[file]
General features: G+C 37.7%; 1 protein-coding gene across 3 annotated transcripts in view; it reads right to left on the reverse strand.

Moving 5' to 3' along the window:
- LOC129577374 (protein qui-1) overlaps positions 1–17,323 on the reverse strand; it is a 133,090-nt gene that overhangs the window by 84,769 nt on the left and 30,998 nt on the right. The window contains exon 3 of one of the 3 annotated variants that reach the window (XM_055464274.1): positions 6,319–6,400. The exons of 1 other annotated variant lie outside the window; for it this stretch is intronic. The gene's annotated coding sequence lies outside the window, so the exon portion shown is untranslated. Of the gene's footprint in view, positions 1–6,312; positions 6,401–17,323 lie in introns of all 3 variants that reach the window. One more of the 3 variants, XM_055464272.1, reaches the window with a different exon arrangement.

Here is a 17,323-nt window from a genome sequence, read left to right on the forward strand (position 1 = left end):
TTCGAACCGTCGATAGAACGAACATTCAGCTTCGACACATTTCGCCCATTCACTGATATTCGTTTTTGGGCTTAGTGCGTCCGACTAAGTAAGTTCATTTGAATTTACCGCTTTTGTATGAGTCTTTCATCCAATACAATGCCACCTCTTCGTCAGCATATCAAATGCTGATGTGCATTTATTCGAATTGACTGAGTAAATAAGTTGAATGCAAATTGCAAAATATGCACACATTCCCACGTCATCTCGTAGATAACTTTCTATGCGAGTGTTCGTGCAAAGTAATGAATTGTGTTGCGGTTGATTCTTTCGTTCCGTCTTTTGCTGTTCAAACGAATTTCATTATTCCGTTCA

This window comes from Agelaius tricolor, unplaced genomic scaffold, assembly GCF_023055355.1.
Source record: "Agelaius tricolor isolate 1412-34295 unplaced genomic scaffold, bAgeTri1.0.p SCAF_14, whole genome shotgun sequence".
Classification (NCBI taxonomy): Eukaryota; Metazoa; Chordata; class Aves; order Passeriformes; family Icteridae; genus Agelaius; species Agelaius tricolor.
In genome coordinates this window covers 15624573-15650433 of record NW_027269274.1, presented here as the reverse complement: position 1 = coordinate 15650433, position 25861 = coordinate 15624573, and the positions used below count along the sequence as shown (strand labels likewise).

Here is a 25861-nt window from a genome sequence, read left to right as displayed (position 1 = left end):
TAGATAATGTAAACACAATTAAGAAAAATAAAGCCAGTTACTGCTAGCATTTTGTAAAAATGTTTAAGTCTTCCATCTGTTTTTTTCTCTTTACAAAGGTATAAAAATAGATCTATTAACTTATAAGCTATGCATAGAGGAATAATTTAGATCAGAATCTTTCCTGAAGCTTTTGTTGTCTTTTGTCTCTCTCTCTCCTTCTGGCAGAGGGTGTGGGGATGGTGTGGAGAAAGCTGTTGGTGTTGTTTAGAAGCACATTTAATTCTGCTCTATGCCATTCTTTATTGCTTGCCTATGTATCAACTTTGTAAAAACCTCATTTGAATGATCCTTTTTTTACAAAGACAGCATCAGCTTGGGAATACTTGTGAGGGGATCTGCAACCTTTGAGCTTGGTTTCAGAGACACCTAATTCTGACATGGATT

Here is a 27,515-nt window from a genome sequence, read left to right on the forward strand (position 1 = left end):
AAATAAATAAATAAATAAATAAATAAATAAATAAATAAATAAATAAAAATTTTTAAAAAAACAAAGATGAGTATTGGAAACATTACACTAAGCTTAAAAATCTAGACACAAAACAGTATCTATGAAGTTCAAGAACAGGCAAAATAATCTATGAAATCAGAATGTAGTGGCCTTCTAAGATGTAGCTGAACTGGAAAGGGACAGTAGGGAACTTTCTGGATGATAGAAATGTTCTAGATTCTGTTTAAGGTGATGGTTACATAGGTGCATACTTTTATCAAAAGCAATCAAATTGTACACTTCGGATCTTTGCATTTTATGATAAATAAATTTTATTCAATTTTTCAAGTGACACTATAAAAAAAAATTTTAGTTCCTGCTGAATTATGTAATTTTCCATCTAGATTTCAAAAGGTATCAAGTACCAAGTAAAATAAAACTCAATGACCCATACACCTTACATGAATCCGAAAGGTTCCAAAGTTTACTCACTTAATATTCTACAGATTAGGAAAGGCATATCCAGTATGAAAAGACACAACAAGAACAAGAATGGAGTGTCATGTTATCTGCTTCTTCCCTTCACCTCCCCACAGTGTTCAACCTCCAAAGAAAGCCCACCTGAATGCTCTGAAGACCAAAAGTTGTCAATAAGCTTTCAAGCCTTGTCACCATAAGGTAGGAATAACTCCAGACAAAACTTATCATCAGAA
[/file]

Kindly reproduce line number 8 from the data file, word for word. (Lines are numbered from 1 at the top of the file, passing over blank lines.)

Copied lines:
Classification (NCBI taxonomy): Eukaryota; Metazoa; Chordata; class Aves; order Passeriformes; family Icteridae; genus Agelaius; species Agelaius tricolor.